8. HI Ann…Thanks for much for visiting and commenting. I’m always glad to hear from another “Look” fan! Please keep me posted on the progress of your book. I have a special interest in women in westerns and there isn’t nearly enough scholarship out there regarding their importance. I have a saying that there are no really great westerns (and few good ones) that don’t have a t least on great female role.

    • Mr. Ross,

      I’m constantly amazed when I stumble upon deeply insightful writing in less traveled corners of the web. Your entry about the character Look in John Ford’s The Searchers was extraordinary. I haven’t found anything that even comes close to rivaling it. You have done this actress and the character she played a great service. I believe there are many Looks around us, and having learned from your writing and commentary, I will never treat them the same again – whether overtly, or by mentally forming an opinion and judging them. Perhaps we all carry qualities of Look inside. Every last one of us. Well done sir, well done.

    • ah, I certainly agree with that saying of yours … but one has to include very small roles like that of Rada Rassimov in Il Buono, Il Brutto, E Il Cattivo. Meaning I consider that a great Western, with almost no women, but the few we do see are well characterized. You see them for only a short time, but if you look carefully, you can deeply understand every one of them. And you know exactly why Maria gave Bill away even though she is anything but the worthless slut superficial consumers are apt to see in her.

      But I’ll take your saying one step further, because I have a motto that says an artist of any kind that can’t see women as humans isn’t worth a nickel. No matter when, or where, as an artist, you are supposed see beyond the fashions of times, beneath the surface of gender or race, and find the underlying truth.

      My book, though, is written in German because I only found a German editor. Admittedly I didn’t search very hard elsewhere, because I am German and live here as well. I would dearly love to translate it, though, and have it hit worldwide. Because, something rarely the case with me, I am quite taken with my work on this. Also, I have studied film in Germany and the Netherlands and have been doing research for almost two decades before I even started. So I do consider myself as having some insight into the subject.
      Now I am almost finished. Currently finishing the chapter on historic legends (Calamity, Belle Starr, and Annie Oakley after a few thoughts on Zee James and Libby Custer). After that will remain just the Adventuresses, Gunslingers, the Outlaws and last but strong: the bad women. That may seem a lot still to do, but compared to what’s written already it’s just the tail-end.
      The first chapters were about schoolmarms (with an extensive look on The Virginian, and a comparison of all the movies, and the novel), working girls, relatives, farmers, ranchers, cattle-queens, pioneers, saloon-girls, gamblers, bosses, non WASPs, … that’s it. It will be quite a fat book, and contains pieces of various lengths on 350 movies.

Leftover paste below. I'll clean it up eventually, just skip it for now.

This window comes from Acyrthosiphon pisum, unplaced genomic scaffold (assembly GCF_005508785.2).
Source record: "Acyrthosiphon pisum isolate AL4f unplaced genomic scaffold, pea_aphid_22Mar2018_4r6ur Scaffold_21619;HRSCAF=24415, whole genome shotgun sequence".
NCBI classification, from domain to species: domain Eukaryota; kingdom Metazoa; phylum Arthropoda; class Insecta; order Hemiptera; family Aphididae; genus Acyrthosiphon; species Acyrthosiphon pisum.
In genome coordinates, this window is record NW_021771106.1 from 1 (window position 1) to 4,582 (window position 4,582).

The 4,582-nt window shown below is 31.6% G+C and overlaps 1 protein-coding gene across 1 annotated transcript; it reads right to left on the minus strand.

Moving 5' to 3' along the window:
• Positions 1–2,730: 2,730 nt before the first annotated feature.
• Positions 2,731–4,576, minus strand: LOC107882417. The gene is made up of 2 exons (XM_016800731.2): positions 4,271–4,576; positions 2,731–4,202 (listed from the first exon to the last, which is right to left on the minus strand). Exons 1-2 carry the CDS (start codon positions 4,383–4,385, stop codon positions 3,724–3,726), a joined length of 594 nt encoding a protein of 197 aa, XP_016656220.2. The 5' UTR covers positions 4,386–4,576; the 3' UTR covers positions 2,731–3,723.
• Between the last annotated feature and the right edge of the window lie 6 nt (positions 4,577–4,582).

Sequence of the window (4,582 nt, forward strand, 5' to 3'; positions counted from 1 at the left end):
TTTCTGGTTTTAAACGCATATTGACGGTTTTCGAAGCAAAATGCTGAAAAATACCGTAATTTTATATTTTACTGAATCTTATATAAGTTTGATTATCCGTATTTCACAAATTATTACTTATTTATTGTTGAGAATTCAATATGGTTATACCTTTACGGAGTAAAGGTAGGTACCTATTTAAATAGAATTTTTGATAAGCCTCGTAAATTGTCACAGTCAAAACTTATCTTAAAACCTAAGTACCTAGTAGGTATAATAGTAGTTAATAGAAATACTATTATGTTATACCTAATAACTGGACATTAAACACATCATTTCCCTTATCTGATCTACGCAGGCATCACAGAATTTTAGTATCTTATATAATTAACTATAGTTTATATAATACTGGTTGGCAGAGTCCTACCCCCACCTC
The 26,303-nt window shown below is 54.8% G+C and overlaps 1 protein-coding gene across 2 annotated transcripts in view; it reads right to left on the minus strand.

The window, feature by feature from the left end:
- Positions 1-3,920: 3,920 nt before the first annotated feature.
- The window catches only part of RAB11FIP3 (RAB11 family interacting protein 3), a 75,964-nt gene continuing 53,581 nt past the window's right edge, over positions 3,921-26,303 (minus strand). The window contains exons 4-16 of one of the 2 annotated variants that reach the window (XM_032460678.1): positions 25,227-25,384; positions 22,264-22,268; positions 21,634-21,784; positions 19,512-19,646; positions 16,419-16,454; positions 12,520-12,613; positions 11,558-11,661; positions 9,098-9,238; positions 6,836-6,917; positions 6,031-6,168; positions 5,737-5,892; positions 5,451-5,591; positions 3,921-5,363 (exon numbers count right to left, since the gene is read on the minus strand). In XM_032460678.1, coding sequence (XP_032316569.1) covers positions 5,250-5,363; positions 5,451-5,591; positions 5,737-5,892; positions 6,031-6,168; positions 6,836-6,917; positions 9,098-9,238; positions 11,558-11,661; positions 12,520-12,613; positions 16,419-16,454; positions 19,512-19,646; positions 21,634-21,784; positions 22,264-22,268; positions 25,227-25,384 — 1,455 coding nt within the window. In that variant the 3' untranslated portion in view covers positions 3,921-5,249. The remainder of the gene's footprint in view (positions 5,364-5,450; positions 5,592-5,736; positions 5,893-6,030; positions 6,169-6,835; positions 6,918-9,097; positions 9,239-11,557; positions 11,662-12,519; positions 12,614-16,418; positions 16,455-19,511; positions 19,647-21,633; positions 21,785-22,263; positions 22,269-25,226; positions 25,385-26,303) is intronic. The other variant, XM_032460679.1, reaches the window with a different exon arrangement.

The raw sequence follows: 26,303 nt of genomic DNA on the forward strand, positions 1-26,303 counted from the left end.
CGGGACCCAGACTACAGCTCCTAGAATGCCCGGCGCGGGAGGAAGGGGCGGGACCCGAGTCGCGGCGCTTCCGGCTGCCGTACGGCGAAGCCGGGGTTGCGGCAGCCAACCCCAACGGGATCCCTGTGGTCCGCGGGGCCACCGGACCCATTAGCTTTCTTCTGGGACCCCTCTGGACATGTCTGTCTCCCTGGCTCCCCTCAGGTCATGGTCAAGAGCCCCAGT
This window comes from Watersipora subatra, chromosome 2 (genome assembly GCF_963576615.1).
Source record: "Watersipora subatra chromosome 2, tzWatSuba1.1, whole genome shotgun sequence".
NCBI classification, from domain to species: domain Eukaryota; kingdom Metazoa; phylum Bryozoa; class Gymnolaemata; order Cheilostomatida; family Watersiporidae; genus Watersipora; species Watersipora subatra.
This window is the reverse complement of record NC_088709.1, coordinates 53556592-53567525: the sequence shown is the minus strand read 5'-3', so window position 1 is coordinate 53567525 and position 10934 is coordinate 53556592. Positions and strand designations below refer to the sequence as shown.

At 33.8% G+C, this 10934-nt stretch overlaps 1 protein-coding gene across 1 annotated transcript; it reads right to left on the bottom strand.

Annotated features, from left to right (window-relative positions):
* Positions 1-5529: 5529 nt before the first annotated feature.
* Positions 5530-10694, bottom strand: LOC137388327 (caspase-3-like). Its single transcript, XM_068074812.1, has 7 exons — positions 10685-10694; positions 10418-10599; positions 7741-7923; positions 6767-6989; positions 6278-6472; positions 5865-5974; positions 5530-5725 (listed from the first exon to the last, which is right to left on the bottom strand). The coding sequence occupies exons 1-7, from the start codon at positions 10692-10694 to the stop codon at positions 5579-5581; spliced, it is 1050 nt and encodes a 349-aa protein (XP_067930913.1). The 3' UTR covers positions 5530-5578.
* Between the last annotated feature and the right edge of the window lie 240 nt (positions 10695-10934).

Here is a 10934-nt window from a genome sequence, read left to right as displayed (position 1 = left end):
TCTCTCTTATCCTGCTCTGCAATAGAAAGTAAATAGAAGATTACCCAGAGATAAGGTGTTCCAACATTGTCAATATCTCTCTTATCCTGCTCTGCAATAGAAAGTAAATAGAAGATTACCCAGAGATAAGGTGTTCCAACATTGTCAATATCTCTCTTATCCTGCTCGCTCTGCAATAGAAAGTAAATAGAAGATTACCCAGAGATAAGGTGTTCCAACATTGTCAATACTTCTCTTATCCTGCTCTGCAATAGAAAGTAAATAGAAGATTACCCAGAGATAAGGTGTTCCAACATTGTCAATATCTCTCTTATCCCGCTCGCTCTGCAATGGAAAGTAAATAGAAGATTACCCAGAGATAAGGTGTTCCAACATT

It’s also funny in parts, in others poetic, and … well I better stop, because it’s too obvious how deeply I’m in love with this baby, so you won’t believe me anyway. And I can bragg all I want without you being able to check on it, unless you know German. Still, all my test-readers agree with me.
      Back to Stanwyck now!

      It certainly was nice hearing from you!

      • Hi Ann, it’s great to hear from you and I’m happy things are progressing well. I agree with the points you make (perhaps no surprise!) and that it’s a bottomless subject which needs the kind of care and research you are evidently giving it. Disappointed I can’t read German, but keep me apprised of the progress….I, too, hope you get that translation and that worldwide hit!

  9. Loved your piece on Joel McCrea and hope for more discussions of Ford, Ford, Ford. 🙂

    I have been without TCM for months and my DVDs are in mothballs as I am in-between-domiciles. I feel so flotsam-jetsam without my classic “fixes”. I have to content myself with YouTube videos, mostly of series like “Gunsmoke” because it’s too pitiful to watch feature length movies on a laptop.

    I just wanted to pop in and say “hello” and thanks for the enlightening (and often amusing) postings.

    Digression: Funny how things (as ephemeral as “popularity” or the even less substantive “critical appreciation”) go up and down: a couple of years ago both John Wayne and John Ford enjoyed a slight wave of rediscovery and popularity, mostly due to new biographies on Wayne and the auction of his “life” by his heirs—but in today’s polemicized climate? I don’t know. I think they’d both be swatted with the giant bat labeled “racist pig”. 🙁

    • Hi April. Thanks for checking in as I always look forward to hearing from you…Yes, I definitely need to get back to writing about Ford. It’s funny that, as you say, he would probably be toxic right now, because we need him more than ever. It is ever thus (as I’m sure he would have understood).

      Hope you’ll be able to get settled soon. I’ve been through a few periods like that myself so I know the frustrations.

      And I still miss your site!

Leave a Reply